Such a vast and complex governance exercise involving coordination at various levels is a huge task and due credit must be given to the entire team to have achieved it. In my 38 years of experience as a civil servant the only exercise that can be a parallel to this is the conduct of nationwide elections. The Prime Minister had rightly said that vaccination would have to be done in the election mode. Just like elections all arms of the government had to work together to make this vaccination possible. It required a lot of daily coordination between Government of India and the State Government. Thereafter the leadership had to be given by the political executive at the state level and prompt decision making by the policy planners like the Secretary and Director. Finally, it was the district where action took place under the leadership of the District Magistrate and the Chief medical officer.
The last-mile delivery was made possible by the health workers including Asha and Anganwadi workers. In rural areas vaccination had to be taken to the doorstep of the people. I could witness a tremendous sense of enthusiasm amongst all concerned with the vaccination process. My personal experience of vaccination was also very good as I found that the vaccination centers were being managed very efficiently with full courtesy and protocol. There was vaccine hesitancy in quite a few people and a lot of communication was required to convince the citizens to come forward for the vaccination. The point I want to make is that very often people have a negative perception about government officers and employees.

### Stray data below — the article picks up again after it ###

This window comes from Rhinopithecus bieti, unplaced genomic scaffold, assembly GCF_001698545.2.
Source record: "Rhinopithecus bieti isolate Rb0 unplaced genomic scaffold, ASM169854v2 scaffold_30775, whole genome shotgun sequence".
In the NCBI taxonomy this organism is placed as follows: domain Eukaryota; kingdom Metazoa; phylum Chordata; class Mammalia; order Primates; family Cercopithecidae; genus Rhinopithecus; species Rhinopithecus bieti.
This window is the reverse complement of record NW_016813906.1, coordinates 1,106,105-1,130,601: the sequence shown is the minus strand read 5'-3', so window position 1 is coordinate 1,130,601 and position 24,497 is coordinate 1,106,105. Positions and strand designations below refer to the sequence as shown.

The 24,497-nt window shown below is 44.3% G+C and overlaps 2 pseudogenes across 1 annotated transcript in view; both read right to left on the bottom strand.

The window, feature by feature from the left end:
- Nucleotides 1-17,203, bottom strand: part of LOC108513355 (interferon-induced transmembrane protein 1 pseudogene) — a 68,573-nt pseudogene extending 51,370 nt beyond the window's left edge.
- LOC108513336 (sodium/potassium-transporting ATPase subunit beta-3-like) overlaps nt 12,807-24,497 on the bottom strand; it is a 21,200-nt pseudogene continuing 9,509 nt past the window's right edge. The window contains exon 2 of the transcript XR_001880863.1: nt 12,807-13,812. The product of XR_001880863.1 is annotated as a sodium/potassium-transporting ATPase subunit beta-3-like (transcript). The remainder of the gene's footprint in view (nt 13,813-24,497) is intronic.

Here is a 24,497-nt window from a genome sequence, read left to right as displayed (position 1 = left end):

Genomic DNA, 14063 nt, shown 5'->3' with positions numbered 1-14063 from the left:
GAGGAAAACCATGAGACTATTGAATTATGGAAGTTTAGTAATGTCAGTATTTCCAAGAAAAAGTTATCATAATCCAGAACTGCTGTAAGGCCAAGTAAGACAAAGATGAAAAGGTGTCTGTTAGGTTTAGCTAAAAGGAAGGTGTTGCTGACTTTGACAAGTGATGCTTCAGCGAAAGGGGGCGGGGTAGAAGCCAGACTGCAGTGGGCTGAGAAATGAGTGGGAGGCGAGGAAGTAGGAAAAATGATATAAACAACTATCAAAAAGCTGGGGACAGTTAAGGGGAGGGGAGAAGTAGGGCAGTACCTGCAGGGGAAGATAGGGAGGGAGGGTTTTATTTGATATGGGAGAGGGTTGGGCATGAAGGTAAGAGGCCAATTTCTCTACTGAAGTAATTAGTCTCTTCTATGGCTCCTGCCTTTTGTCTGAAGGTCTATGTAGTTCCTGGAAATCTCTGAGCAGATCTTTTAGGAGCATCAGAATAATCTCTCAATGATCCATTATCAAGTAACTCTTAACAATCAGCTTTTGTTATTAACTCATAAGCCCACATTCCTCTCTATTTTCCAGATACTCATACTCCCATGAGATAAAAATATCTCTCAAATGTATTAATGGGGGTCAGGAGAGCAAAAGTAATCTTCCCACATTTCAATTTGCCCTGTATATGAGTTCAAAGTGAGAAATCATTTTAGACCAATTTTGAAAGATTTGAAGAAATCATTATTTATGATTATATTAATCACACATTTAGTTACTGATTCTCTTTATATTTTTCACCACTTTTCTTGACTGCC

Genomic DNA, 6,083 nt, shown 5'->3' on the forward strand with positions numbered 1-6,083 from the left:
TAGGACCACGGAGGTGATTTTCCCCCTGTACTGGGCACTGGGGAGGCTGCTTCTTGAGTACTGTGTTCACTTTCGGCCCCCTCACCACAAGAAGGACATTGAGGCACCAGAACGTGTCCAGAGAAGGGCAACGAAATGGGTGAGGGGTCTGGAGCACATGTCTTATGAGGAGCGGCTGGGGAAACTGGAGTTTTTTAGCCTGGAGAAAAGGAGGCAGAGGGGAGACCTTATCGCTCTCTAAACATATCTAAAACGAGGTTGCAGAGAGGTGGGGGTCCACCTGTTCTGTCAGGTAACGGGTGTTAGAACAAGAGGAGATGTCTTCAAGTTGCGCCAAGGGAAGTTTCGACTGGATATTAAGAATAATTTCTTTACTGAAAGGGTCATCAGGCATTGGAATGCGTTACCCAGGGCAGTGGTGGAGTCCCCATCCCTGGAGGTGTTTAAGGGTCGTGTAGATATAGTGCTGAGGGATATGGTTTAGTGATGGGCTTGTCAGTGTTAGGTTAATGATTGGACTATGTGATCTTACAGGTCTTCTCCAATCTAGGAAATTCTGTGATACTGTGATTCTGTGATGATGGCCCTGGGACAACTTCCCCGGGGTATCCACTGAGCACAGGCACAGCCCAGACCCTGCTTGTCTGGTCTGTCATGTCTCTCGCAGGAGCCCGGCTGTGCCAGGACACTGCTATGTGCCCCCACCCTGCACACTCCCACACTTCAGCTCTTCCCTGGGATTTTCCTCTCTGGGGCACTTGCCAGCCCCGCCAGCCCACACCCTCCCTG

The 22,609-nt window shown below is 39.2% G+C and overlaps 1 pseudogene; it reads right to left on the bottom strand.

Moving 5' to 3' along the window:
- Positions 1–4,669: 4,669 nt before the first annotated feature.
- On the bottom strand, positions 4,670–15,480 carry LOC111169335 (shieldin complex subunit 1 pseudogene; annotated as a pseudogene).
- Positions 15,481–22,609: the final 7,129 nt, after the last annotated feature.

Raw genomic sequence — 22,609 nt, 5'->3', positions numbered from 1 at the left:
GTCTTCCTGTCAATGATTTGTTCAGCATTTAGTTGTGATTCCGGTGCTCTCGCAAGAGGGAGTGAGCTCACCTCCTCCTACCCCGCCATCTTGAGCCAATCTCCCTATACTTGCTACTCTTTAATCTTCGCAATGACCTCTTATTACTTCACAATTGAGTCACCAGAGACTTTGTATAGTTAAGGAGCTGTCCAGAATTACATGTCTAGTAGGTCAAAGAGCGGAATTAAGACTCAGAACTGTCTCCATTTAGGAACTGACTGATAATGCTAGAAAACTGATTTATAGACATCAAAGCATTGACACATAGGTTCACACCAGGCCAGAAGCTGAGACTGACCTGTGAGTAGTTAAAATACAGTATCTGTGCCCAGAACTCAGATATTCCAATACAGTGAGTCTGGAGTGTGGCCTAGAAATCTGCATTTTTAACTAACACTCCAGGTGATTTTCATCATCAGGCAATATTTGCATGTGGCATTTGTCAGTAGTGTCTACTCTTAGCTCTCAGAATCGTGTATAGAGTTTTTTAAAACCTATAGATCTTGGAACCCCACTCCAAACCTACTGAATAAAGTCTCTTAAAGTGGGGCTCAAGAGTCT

This vaccination drive has shown the entire government system in positive colours. The entire system has risen to the occasion in response to the challenge of the pandemic in a most professional and effective manner. To a large extent the government must take the blame for not being able to anticipate the coming of the second wave and then not being able to respond adequately to it. There was a definite failure to provide oxygen, ICU beds and medicines during the height of the second wave. However, with the success of the vaccination so far, the government system has been able to redeem itself to a large extent.
The battle is not over and the momentum has to be continued to meet the target of vaccinating the entire adult population by December 31. We must celebrate attaining the 100-crore figure but it must not lull us into a sense of complacency. The war-like effort must continue so that there is no possibility of the Pandemic striking back in the form of a third wave. There are lessons to be drawn from the success story of vaccination for the future overhaul of the public health system which is in urgent need of being modernized and upgraded.
The Centre as well as the States will have to focus on spending a larger portion of their expenditure on health care. More Doctors, nurses and paramedics are required necessitating the opening of more educational institutions to cater to this demand. District hospitals need to be converted into centers of excellence and primary health care centres made operational. The pandemic has exposed the poor State of health infrastructure in the rural areas which needs to be addressed on priority. The success of the vaccination drive has shown that this is possible and the same leadership, team spirit and motivation are required to transform the public health sector.